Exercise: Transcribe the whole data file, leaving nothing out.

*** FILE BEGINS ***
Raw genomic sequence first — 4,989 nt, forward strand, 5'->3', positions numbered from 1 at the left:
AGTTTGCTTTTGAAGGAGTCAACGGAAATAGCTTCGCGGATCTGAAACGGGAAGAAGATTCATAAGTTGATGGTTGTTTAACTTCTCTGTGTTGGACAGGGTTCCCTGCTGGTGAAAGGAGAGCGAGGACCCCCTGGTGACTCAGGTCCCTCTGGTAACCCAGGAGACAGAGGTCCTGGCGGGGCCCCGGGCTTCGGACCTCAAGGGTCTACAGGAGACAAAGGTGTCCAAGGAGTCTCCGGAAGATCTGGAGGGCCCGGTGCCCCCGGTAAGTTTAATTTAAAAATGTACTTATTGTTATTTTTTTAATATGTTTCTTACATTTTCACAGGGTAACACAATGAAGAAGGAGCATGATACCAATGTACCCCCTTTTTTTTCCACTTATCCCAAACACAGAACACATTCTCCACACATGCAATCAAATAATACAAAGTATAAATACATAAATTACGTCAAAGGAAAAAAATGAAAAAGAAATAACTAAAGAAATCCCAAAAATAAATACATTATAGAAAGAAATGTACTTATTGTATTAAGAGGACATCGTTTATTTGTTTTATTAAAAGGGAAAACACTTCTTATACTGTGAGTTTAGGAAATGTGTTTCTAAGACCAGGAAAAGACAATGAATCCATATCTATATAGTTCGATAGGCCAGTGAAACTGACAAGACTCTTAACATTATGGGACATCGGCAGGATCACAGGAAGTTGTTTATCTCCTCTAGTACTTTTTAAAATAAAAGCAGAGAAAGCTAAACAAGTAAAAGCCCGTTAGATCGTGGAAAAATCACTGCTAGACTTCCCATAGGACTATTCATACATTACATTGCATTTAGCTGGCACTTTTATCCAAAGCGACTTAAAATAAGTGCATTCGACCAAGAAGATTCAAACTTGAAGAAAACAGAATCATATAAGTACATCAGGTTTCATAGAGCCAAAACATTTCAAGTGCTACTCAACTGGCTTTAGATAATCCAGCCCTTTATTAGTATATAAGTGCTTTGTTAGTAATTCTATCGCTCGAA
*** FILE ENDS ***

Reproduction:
Raw genomic sequence first — 4,989 nt, forward strand, 5'->3', positions numbered from 1 at the left:
AGTTTGCTTTTGAAGGAGTCAACGGAAATAGCTTCGCGGATCTGAAACGGGAAGAAGATTCATAAGTTGATGGTTGTTTAACTTCTCTGTGTTGGACAGGGTTCCCTGCTGGTGAAAGGAGAGCGAGGACCCCCTGGTGACTCAGGTCCCTCTGGTAACCCAGGAGACAGAGGTCCTGGCGGGGCCCCGGGCTTCGGACCTCAAGGGTCTACAGGAGACAAAGGTGTCCAAGGAGTCTCCGGAAGATCTGGAGGGCCCGGTGCCCCCGGTAAGTTTAATTTAAAAATGTACTTATTGTTATTTTTTTAATATGTTTCTTACATTTTCACAGGGTAACACAATGAAGAAGGAGCATGATACCAATGTACCCCCTTTTTTTTCCACTTATCCCAAACACAGAACACATTCTCCACACATGCAATCAAATAATACAAAGTATAAATACATAAATTACGTCAAAGGAAAAAAATGAAAAAGAAATAACTAAAGAAATCCCAAAAATAAATACATTATAGAAAGAAATGTACTTATTGTATTAAGAGGACATCGTTTATTTGTTTTATTAAAAGGGAAAACACTTCTTATACTGTGAGTTTAGGAAATGTGTTTCTAAGACCAGGAAAAGACAATGAATCCATATCTATATAGTTCGATAGGCCAGTGAAACTGACAAGACTCTTAACATTATGGGACATCGGCAGGATCACAGGAAGTTGTTTATCTCCTCTAGTACTTTTTAAAATAAAAGCAGAGAAAGCTAAACAAGTAAAAGCCCGTTAGATCGTGGAAAAATCACTGCTAGACTTCCCATAGGACTATTCATACATTACATTGCATTTAGCTGGCACTTTTATCCAAAGCGACTTAAAATAAGTGCATTCGACCAAGAAGATTCAAACTTGAAGAAAACAGAATCATATAAGTACATCAGGTTTCATAGAGCCAAAACATTTCAAGTGCTACTCAACTGGCTTTAGATAATCCAGCCCTTTATTAGTATATAAGTGCTTTGTTAGTAATTCTATCGCTCGAA